Obama plan might mean big boost for pinched Minnesota

  • Article by: PATRICIA LOPEZ , Star Tribune
  • Updated: January 23, 2009 - 12:07 PM

The federal stimulus could provide a key infusion of cash as Minnesota lawmakers try to tackle the $4.8 billion deficit.

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wagz100Jan. 22, 09 3:33 PM

Would MN be in this big hole if a few years ago they would have rebated the excess monies they collected instead of increasing the budget? Can anyone answer that for me without to snide of a dimocrat repuk comment?

btwnthelinesJan. 22, 09 3:59 PM

I don't know if this is a fact, but I keep seeing commenters on these boards post that there was a large rebate during the Ventura years.

cmonsonJan. 22, 09 4:00 PM

glad to see he's making the hard decisions, not the tired, worn out one's that have proven they don't work (taxing us more and more and more). We're one of the higher taxed states in America. If taxes are the answer, we wouldn't be talking right now, as our taxes we have paid to date would have "cruised" us through this economic down turn. I just hope the majority of people realize this.

albsureJan. 22, 09 4:04 PM

No new taxes! Cut education and Health & Human services. Make these agencies run more efficiently. These two alone account for 67% of the budget. It's a fact...you can see it for yourself online. Might as well divert the tax money coming from the ill advised transportation bill that was passed. They aren't going to use it to fix roads and bridges anyway. The majority of it will go to transit, AKA stupid trains. Yeah, let's build something that's heavily subsidized and will not ever ease congestion.

privateeyeJan. 22, 09 4:04 PM

Taxes. Cause we know how many times cutting taxes have solved a budget deficit.

jsdlminnJan. 22, 09 4:06 PM

Yes, Ventura gave out what he called sales tax rebates. I believe he had the support of the house and senate and a little less than 500 million was distributed.

radagastJan. 22, 09 4:13 PM

We're not in this mess due to a growing budget. We're in it because the economy is tanking. It is not a Minnesota problem, it is a *global* problem, and of proportions not seen since the 1930's. And it's going to get much, much worse. What they should have done is build up the reserves. Minnesota needs a rainy day fund of $2-3 billion so it can weather economic ups and downs without resorting to draconian cuts or unpalatable tax increases. A fund of only a few hundred million is pitifully insufficient - obviously so since Pawlenty has already burned through it just dealing with the relatively small 2009 deficit, leaving nothing to help with the 2010/2011 budget hole. Pawlenty thinks he can fix the problem through cuts, conveniently ignoring that the current $4.8 billion problem (more like $6 billion if he were honest enough to count inflation) is going to swell to $7-8 billion in the next forecast, and probably even more as we go. Having no reserve narrows our choices, and makes those remaining all the more painful.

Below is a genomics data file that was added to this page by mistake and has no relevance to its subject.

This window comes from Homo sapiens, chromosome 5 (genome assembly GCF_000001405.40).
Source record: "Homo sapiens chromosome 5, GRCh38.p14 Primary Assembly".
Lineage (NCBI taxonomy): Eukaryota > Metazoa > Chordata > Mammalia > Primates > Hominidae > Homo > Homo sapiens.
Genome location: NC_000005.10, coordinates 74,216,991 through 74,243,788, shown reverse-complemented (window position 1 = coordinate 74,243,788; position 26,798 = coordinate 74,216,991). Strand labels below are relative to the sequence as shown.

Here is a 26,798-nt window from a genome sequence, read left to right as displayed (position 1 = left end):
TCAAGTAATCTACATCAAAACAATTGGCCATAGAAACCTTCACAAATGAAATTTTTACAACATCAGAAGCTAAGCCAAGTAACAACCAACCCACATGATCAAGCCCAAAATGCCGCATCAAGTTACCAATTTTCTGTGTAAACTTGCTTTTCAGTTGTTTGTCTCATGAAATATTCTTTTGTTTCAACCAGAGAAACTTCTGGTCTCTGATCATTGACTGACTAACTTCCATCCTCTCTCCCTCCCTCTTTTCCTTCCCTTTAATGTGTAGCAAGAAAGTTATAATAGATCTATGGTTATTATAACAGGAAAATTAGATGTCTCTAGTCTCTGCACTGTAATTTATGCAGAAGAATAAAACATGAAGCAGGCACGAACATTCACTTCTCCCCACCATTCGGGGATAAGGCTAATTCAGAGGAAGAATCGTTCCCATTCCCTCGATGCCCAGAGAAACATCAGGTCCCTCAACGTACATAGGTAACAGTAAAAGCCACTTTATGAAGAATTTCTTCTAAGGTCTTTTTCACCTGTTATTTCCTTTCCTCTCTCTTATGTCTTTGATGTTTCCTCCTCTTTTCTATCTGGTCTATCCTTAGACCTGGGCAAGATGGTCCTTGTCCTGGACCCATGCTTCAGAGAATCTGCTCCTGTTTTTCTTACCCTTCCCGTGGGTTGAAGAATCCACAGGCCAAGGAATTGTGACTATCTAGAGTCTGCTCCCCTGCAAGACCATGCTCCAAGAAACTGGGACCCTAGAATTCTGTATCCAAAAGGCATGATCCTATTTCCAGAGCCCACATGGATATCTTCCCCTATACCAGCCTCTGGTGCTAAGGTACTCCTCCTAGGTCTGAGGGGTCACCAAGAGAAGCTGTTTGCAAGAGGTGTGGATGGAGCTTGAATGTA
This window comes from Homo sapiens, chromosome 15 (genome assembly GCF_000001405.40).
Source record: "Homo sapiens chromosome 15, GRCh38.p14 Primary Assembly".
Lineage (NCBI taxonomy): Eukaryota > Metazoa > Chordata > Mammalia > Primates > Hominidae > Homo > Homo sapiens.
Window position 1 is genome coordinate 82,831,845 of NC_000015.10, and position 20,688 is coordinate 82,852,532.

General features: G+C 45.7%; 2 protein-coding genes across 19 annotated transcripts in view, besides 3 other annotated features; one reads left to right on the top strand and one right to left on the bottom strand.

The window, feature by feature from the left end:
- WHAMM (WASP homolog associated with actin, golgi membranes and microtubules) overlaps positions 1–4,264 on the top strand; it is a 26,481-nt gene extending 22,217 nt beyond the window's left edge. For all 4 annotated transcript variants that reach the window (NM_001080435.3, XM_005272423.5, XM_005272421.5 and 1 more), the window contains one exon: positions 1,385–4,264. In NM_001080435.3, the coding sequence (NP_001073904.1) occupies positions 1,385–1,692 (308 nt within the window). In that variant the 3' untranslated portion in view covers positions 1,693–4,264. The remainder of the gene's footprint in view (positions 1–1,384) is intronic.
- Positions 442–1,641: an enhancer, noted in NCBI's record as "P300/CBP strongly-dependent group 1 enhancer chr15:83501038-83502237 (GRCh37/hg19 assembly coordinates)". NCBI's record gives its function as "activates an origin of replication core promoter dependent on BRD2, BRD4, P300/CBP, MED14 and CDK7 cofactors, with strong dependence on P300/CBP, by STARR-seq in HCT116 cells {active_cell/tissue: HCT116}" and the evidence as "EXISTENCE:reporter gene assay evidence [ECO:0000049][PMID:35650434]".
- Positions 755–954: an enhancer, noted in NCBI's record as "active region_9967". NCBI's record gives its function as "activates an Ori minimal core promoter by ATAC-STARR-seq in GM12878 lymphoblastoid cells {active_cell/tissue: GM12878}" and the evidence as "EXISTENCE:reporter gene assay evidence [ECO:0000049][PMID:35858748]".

wagz100Jan. 22, 09 4:16 PM

I was under the impression that 2 years ago we had a $2billion surplus, and spent it by adding it to the next biennium, if we would have rebated or paid down debt witht hat money, we would not have added that to the next budget, thus making our shortfall much less manageable. This group of clowns where able to remove a larger percentage of shortfall from the budget in 03, maybe they can do it again. But our Federal governments plan is to spend our way out of debt, so why shouldn't the states and citizens fallow?

wildbill987Jan. 22, 09 4:20 PM

They work good in households but are bad for state government accountability. 1. Legislators spend rainy day funds on things other then widely agreed emergencies. 2. If you come up short,and their is no rainy day fund, the legisture meets and hands out spending cuts, tax increases or mix of both. Then they answer to the voters as soon as the next election. No deflection time or cushion to cover inprudent financial decisions. They answer in the next election. 3. That sounds like accountability with the voters holding them responsible. Thus breeding more accountability.

dahouseJan. 22, 09 4:20 PM

How bad was your life, and our services, back in 2000? If we had kept the same budget and increased only for inflation instead of increase spending on everything we would still have a surplus right now. So do we have a revenue problem or a spending problem? If you don't think that we can't cut, think of the fact that in 00-01' our general fund budget was $23.3 Billion, now it is $36 Billion. Did we have to shorten the school year, close down parks, cut police, not put out fires? Of course not! So ask yourself, how many more services are you getting now? $13 Billion worth?


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